“Every man takes the limits of his own field of vision for the limits of the world.” ~ Arthur Schopenhauer, Studies in Pessimism

Perhaps a flâneur is an exception to Schopenhauer’s observation. Or tries to be. A flâneur tries to amplify his/her field of vision by infiltrating the lives of others. The visual flâneur who illustrated Schopenhauer’s words above shares his (her?) pen and ink watercolors at, a simple but enticing river of illustrations “inspired by aimless ramblings of the streets”. Think of it as an evolving digital picture book for adults.

On this site, I continue the tradition of the flaneur; explore the streets and their people, follow my whims and reflect on my findings with pen, pencil and watercolor as a ‘visual’ flaneur. (visual flaneur)

Mission Dolores (Credit: visual flaneur)

Mission Dolores (

I don’t know the visual flâneur though I feel like I do. His images are familiar as if he illustrated many of the picture books of my childhood. As if I’ve been in many of these scenes before. While his eye is trained upon San Francisco most of the time, my affinity exceeds fondness for a city that has long pulled me.

The illustrations are playful and carefree but tinged with mortality. Less Pollyanna postcard; more urban reality amuse-gueule. Temptations to ramble further. Perhaps this is the finest gift of flâneurs’ literary and artistic bounty: an open invitations to flâner!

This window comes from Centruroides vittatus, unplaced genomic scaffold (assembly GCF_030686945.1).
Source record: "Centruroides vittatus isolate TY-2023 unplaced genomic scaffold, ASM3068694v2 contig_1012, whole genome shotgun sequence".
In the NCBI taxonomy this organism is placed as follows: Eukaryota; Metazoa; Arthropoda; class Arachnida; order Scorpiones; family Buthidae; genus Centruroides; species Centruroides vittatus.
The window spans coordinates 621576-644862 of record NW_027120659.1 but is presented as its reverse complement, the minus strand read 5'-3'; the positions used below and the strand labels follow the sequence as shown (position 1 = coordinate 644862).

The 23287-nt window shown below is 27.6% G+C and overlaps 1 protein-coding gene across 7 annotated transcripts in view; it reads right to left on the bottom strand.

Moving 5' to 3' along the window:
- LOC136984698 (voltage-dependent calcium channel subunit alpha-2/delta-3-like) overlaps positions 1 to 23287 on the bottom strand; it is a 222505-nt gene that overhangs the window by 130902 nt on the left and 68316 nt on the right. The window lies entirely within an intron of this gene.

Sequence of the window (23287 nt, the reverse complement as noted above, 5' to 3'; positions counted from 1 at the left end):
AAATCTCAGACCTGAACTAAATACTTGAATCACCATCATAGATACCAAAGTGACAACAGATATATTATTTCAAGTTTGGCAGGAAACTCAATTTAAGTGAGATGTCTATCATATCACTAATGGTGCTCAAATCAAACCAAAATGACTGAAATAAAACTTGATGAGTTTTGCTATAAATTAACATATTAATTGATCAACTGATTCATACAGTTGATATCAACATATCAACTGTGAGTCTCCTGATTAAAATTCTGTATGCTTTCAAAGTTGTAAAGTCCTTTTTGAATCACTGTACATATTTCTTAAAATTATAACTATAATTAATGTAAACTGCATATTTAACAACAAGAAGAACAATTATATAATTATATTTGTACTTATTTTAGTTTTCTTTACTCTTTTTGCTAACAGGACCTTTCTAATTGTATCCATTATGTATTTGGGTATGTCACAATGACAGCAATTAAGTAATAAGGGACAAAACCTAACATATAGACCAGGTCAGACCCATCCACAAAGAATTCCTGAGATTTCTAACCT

In “How to become a flaneur” the visual flâneur tempts the reader/viewer with a reminder that the richness of flânerie is free to all, everywhere, all the time.

I believe that life is lived at it’s fullest when we open up to experience the world. And there is a lot of world. All around us. You don’t even have to go far. It’s right there! (visual flaneur)

While Schopenhauer is likely correct, flânerie stretches our field of vision. If only for a while. And certainly stretching is superior to limiting, no?

virtualDavis Caricature #2

virtualDavis Caricature #2

virtualDavis Caricature #2

Remember the last caricature experiment? This next virtualDavis caricature was created by a gifted digital artist who goes by konko on fiverr. He was a friendly fellow and I’m considering having him create some additional images, this time of non-virtualDavis subjects. Vanity be damned! You can check out some examples of konko’s digital artwork in his online portfolio.